Artificial intelligence (AI) has been a talking point among Business School leaders for years, as institutions grapple with the most effective ways of preparing students to operate in the world of robotics. Renaud Champion, Executive Director of the AI in Management (AIM) Institute at Emlyon Business School in Lyon, France, tells us how his School is addressing the challenge.
What does your role as AIM’s Executive Director involve?
My mission is to design and implement the School’s AI strategy at every level, from research to pedagogical content and the development of digital tools.
Given my background as an entrepreneur and an investor in AI and robotics, I have experienced how these technologies are already impacting companies dramatically, in terms of the way work is organised and done, and how they create value. The DNA of the Institute was therefore based around two main questions, which seemed both obvious and relevant from a Business School perspective: how can AI generate value; and how is AI impacting work and governance?
I developed the AIM Institute eight months ago, as a startup within the Business School, to galvanise interest in, and action around, this strategy. But to be successful, a good startup needs the right team, so involving recognised researchers in this ambitious initiative was a first key step.
After only a few months and thanks to the work of the AIM Research Directors, Professor Ruthanne Huising and Professor Margherita Pagani, we already had 20 researchers from different backgrounds involved and were expanding quickly. We could also count on the involvement of Emlyon’s Scientific Committee, made up of leading academics from Stanford, Ecole Polytechnique Fédérale de Lausanne (EPFL), University of Texas at Austin, Vrije Universiteit Amsterdam, Florida State University and the University of Southern California, to help us. At this point, it was necessary for me to start working on initial outputs as well as ensuring AIM’s activities gained visibility. To this end, we created a series of seminars and research conferences for our various audiences, plus new pedagogical modules for our students.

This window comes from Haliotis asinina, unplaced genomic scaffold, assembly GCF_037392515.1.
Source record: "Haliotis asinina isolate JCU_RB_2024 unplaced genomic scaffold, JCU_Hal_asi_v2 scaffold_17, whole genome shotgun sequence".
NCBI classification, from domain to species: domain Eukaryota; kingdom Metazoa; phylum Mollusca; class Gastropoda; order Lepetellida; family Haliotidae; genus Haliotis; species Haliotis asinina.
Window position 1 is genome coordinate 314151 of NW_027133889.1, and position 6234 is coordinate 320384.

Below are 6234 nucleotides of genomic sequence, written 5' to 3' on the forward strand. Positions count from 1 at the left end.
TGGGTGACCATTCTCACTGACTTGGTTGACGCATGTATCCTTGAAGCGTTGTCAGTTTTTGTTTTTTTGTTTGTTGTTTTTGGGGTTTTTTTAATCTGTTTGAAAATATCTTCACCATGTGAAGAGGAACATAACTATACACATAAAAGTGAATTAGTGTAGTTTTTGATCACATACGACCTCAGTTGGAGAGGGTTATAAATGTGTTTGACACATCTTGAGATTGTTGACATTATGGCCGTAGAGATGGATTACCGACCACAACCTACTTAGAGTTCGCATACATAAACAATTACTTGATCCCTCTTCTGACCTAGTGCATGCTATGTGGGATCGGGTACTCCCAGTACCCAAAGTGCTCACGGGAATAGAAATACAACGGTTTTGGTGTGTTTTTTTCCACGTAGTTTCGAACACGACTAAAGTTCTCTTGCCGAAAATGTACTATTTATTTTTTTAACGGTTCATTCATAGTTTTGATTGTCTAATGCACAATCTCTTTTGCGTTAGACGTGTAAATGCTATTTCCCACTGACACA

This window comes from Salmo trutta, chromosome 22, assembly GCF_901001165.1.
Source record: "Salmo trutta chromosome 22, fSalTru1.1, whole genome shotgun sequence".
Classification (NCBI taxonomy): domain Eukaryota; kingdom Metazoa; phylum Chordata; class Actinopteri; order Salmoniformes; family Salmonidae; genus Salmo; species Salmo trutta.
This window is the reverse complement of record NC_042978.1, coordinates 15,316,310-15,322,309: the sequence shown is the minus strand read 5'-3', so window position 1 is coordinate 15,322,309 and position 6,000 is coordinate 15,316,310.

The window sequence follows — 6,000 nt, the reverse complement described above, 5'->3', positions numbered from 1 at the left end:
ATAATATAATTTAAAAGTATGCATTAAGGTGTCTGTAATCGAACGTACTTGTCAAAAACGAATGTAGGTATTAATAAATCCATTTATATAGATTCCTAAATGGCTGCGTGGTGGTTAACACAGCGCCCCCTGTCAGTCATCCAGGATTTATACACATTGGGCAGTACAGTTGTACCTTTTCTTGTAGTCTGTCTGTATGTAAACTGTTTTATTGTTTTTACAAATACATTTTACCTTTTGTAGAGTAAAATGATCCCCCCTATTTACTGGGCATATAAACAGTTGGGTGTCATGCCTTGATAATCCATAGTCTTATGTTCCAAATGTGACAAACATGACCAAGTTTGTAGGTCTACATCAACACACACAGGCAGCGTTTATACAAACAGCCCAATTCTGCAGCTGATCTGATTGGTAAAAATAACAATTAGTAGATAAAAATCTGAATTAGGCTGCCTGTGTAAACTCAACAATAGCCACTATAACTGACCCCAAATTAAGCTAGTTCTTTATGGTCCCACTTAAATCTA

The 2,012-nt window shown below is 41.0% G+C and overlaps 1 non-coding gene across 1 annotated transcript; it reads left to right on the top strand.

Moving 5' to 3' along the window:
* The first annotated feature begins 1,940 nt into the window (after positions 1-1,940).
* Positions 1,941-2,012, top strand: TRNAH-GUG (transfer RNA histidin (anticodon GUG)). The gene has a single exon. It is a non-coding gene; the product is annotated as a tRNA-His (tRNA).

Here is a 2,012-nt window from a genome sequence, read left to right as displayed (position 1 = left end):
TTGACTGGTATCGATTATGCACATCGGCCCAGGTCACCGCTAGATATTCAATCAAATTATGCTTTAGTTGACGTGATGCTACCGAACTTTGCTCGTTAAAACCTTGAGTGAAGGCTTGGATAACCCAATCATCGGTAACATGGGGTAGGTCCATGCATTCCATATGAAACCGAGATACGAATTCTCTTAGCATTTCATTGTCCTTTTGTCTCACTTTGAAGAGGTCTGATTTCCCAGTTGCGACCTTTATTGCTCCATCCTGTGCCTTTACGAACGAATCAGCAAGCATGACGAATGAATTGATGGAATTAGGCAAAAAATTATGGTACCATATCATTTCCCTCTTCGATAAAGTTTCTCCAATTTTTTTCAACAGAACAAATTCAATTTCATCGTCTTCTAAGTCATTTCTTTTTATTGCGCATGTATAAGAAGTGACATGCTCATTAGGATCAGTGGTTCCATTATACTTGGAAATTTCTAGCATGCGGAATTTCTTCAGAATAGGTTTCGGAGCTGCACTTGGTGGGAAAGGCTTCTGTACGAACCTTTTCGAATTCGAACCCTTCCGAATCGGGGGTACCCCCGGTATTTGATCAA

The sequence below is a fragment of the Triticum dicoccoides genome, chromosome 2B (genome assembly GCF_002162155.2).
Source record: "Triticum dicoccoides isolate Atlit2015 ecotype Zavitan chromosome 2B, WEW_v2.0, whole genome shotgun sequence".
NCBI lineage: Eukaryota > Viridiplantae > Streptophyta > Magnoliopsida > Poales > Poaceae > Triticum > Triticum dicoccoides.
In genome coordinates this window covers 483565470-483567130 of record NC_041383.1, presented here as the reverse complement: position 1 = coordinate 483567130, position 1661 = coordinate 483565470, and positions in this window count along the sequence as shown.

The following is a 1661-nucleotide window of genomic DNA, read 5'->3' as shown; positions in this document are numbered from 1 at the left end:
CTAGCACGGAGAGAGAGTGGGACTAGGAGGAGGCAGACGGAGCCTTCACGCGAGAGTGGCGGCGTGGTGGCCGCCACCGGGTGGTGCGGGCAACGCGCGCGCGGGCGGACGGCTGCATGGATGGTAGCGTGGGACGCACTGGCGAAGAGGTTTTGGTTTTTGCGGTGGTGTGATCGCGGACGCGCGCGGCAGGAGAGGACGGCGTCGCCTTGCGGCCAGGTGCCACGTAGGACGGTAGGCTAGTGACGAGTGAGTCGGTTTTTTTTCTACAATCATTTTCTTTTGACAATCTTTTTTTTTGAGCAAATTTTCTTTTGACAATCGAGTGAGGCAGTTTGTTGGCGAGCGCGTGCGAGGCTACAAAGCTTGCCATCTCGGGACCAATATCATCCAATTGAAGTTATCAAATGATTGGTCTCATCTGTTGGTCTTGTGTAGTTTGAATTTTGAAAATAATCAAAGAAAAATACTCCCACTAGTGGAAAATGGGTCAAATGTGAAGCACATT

What disruptive trends are you observing around AI and its impact on higher education and work?
Our aim at the Business School is to prepare tomorrow’s managers and leaders to work in a technology-driven world. At the same time, it is also the responsibility of each manager – not just of the chief operating officer or chief technology officer – to ask themselves: ‘How can AI help me do my job more efficiently or differently?’
But to do this, managers need to be trained in these technologies, in design thinking methodologies, agility and so on. Companies need to invest in AI but also in their own people to get the most out of these technologies. This is why Emlyon includes courses on data, robotics and machine learning, and on the impact of these technologies on companies, in all its programmes.
It is important for us, as a Business School, to ensure our programmes are increasingly hybrid. However, AI is also transforming pedagogy itself. We are building new AI-augmented tools to support our students in their lifelong learning journey. Digital can help us personalise that experience.